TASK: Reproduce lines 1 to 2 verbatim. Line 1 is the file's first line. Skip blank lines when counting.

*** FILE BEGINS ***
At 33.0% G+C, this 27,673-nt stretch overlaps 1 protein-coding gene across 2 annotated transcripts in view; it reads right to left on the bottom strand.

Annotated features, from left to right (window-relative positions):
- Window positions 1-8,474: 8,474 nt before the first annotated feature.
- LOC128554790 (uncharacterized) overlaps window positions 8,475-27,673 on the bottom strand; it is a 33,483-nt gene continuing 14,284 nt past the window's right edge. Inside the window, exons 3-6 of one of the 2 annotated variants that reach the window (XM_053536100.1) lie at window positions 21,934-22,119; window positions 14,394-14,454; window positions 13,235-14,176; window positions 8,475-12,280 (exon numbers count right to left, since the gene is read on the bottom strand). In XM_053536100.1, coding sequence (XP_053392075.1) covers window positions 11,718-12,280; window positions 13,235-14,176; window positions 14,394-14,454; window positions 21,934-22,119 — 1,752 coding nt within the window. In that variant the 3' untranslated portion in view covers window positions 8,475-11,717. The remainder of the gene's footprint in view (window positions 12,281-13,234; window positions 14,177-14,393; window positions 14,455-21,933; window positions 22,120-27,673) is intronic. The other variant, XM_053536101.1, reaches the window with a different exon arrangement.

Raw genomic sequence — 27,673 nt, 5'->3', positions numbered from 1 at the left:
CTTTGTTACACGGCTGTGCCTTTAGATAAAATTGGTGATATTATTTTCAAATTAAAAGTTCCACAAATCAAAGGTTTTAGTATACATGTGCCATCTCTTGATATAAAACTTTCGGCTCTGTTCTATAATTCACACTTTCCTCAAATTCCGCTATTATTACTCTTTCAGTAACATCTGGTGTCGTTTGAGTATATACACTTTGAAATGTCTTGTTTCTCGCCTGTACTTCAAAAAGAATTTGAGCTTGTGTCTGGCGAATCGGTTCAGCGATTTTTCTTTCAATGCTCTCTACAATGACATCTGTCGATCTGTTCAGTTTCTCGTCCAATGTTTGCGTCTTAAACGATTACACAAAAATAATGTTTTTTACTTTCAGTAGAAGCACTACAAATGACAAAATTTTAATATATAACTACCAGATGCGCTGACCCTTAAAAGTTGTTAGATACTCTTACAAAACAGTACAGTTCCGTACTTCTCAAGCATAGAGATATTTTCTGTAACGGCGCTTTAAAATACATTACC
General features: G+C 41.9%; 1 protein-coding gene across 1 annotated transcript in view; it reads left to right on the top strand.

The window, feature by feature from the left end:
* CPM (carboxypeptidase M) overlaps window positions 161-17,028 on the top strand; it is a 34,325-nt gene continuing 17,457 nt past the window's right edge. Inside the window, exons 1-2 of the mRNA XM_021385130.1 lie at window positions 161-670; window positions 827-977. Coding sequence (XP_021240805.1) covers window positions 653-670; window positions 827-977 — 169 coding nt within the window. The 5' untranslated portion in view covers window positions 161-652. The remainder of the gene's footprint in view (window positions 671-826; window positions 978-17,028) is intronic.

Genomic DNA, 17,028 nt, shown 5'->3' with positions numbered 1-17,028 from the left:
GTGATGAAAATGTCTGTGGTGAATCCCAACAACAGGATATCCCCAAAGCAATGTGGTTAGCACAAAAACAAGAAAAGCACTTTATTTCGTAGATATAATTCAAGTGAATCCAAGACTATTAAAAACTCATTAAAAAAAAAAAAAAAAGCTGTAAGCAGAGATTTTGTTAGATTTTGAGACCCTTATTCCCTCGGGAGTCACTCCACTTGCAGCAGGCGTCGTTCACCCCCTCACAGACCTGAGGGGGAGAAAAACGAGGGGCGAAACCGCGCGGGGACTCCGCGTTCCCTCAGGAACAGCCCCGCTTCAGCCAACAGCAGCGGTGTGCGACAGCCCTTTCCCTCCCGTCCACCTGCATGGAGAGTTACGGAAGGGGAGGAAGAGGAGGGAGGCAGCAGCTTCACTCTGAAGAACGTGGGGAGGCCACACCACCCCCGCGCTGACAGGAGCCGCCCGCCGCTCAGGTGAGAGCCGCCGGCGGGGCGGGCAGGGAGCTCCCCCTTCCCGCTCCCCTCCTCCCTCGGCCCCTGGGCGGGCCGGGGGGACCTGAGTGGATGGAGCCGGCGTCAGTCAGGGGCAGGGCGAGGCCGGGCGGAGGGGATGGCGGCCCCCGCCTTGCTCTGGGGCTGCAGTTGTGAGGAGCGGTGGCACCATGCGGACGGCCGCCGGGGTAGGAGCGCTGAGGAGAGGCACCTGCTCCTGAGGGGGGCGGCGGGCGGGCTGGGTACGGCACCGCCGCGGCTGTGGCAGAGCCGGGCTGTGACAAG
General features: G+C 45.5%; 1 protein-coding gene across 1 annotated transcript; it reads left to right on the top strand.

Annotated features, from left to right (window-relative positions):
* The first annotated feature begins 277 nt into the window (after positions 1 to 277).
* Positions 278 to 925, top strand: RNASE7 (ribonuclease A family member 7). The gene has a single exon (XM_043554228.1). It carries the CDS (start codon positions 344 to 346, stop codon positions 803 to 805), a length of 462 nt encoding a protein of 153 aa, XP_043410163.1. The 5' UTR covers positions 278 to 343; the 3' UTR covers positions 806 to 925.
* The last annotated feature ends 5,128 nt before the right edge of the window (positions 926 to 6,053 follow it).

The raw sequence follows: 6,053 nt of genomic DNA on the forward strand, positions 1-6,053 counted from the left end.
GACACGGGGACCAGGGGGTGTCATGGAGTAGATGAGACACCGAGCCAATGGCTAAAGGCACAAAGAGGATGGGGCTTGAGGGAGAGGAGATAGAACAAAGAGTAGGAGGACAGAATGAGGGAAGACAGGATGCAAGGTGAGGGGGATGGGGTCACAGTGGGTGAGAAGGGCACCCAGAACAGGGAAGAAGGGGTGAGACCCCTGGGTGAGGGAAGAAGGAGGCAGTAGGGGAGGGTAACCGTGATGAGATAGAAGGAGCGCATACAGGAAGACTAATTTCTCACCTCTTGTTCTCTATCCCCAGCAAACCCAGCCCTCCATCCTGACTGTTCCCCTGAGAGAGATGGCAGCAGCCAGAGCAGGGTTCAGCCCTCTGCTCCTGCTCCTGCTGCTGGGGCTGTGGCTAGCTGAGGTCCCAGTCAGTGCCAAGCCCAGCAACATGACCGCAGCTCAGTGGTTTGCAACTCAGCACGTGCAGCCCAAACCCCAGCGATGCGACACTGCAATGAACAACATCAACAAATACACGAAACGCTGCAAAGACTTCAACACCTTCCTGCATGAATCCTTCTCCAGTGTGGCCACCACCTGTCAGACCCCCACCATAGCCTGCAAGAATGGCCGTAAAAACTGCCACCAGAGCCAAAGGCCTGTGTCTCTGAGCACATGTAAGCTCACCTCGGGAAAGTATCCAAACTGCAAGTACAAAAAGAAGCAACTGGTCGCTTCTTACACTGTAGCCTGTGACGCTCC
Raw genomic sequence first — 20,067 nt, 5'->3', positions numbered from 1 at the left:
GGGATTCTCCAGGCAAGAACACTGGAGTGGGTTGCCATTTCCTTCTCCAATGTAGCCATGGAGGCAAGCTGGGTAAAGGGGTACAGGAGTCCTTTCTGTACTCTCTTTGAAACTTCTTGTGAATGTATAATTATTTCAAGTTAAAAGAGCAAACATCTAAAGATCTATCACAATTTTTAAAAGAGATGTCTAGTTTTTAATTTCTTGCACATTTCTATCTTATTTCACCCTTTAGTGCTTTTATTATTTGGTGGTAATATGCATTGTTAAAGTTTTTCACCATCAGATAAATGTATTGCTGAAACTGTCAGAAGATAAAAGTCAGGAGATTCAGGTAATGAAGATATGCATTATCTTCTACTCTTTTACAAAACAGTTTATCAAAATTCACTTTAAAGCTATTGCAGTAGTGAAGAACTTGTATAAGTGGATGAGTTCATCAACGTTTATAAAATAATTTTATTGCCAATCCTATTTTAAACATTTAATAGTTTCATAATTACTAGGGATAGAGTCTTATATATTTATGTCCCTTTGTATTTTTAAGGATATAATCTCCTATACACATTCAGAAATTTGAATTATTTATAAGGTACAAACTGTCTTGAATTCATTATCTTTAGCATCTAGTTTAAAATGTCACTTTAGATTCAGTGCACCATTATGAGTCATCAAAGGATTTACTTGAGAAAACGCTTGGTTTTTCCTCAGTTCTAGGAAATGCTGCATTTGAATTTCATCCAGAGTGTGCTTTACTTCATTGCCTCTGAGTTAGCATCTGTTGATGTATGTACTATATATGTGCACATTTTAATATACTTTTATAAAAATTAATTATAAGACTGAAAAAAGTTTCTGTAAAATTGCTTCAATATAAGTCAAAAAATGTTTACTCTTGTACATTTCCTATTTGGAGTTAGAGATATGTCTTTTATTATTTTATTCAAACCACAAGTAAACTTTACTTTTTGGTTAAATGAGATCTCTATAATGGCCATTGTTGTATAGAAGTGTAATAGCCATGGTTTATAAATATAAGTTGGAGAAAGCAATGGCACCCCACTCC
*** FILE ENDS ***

At 33.0% G+C, this 27,673-nt stretch overlaps 1 protein-coding gene across 2 annotated transcripts in view; it reads right to left on the bottom strand.

Annotated features, from left to right (window-relative positions):